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12.01.2003

Why you shouldn't do business with rogue states 

From the New York Times:



WASHINGTON, Nov. 30 — It was Saddam Hussein's last weapons deal — and it did not go exactly as he and his generals had imagined.

For two years before the American invasion of Iraq, Mr. Hussein's sons, generals and front companies were engaged in lengthy negotiations with North Korea, according to computer files discovered by international inspectors and the accounts of Bush administration officials.

The officials now say they believe that those negotiations — mostly conducted in neighboring Syria, apparently with the knowledge of the Syrian government — were not merely to buy a few North Korean missiles.

Instead, the goal was to obtain a full production line to manufacture, under an Iraqi flag, the North Korean missile system, which would be capable of hitting American allies and bases around the region, according to the Bush administration officials.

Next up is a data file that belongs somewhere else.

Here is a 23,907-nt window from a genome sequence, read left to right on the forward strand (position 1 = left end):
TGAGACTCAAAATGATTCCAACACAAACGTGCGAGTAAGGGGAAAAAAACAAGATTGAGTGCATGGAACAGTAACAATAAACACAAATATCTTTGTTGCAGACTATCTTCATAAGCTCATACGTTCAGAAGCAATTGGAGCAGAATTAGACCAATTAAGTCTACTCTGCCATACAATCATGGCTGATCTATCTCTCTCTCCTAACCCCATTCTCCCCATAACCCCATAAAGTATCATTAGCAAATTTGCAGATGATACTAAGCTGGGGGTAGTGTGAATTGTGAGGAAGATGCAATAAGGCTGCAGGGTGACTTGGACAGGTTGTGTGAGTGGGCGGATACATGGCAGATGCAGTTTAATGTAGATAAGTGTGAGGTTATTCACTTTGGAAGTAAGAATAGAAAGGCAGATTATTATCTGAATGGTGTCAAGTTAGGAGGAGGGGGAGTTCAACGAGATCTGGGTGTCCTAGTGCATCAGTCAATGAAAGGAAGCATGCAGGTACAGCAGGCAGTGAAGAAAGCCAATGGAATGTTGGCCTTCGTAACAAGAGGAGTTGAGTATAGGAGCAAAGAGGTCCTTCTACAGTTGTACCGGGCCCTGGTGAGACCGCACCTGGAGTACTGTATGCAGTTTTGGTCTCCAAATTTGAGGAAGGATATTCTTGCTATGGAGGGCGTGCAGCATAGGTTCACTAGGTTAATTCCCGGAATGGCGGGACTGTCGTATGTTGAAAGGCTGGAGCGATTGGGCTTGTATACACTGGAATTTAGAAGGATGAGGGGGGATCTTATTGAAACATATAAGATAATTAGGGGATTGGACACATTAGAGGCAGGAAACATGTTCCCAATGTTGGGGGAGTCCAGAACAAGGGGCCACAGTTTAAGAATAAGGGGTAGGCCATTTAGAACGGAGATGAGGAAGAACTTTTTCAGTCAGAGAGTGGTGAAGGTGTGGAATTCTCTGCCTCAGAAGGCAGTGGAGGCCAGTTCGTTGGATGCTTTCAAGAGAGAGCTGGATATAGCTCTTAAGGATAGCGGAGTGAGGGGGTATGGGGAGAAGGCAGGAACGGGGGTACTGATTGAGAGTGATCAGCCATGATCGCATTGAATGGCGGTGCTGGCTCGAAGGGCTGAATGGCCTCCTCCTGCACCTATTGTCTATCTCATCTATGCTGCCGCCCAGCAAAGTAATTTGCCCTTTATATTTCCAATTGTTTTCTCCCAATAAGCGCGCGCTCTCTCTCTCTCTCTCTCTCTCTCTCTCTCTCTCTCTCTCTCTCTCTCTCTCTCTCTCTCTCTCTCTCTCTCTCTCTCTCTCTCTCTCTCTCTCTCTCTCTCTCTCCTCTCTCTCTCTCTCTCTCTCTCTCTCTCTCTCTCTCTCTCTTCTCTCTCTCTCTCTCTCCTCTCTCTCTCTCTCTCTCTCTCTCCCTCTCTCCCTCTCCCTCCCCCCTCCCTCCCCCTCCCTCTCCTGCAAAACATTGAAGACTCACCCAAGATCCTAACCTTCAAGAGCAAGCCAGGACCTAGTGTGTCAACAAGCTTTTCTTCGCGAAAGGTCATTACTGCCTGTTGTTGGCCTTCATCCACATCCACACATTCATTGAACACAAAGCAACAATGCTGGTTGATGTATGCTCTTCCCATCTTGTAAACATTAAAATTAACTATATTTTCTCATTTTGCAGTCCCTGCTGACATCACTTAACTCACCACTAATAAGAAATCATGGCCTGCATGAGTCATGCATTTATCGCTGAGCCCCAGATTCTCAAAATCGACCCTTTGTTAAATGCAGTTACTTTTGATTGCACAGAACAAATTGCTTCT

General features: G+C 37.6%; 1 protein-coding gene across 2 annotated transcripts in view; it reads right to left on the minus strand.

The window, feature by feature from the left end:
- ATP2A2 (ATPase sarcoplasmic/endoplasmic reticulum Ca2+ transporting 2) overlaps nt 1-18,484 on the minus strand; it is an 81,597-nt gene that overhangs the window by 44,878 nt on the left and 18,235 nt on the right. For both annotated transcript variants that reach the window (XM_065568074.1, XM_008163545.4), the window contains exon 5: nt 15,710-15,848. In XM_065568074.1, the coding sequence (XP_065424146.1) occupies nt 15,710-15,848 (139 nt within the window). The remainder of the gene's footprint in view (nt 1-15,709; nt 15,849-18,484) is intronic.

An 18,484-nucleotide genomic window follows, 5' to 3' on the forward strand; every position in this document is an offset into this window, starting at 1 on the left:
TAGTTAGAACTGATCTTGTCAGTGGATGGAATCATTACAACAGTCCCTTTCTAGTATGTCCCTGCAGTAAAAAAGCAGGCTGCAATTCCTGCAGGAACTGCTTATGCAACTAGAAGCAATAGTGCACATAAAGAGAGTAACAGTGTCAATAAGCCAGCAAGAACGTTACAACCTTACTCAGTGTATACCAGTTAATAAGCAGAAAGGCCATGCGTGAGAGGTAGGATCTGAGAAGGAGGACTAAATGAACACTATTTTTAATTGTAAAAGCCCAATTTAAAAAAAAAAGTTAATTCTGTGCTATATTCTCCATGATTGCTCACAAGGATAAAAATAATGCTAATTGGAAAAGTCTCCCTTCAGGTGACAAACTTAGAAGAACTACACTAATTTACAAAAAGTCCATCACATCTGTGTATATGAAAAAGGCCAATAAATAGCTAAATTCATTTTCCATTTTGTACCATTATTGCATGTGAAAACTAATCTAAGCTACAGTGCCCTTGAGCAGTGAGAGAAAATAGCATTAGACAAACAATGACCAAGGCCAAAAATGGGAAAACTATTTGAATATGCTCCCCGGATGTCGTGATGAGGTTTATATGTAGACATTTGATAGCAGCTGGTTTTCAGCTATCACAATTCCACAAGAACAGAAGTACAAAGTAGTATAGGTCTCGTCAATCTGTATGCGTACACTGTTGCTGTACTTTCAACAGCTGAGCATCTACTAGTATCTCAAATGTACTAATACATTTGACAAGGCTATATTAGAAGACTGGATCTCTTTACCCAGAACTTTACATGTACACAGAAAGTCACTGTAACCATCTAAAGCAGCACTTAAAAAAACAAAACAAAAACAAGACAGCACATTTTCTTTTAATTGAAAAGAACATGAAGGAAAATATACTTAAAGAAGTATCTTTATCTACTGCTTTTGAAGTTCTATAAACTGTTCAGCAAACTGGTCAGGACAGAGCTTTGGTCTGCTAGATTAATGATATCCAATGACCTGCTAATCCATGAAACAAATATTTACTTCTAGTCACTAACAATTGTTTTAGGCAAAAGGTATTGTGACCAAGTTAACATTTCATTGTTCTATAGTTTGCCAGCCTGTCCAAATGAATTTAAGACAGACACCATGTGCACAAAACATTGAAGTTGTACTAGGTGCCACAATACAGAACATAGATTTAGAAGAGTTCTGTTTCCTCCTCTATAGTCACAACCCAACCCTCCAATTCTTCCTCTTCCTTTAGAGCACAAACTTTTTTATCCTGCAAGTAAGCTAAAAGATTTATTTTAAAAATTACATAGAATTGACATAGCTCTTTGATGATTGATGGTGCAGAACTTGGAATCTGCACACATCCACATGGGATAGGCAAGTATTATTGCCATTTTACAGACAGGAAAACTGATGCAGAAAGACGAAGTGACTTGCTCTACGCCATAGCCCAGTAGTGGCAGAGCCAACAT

As war with the United States approached, though, the Iraqi files show that Mr. Hussein discovered what American officials say they have known for nearly a decade now: that Kim Jong Il, the North Korean leader, is less than a fully reliable negotiating partner.

In return for a $10 million down payment, Mr. Hussein appears to have gotten nothing.

The trail that investigators have uncovered, partly from reading computer hard drives found in Baghdad and partly from interviews with captured members of Mr. Hussein's inner circle, shows that a month before the American invasion, Iraqi officials traveled to Syria to demand that North Korea refund $1.9 million because it had failed to meet deadlines for delivering its first shipment of goods.

North Korea deflected the request, telling Mr. Hussein's representatives, in the words of one investigator, that "things were too hot" to begin delivering missile technology through Syria.


All those stupid companies who are trying to sue Iraq to recover debts the Saddam regime owes them should take note.

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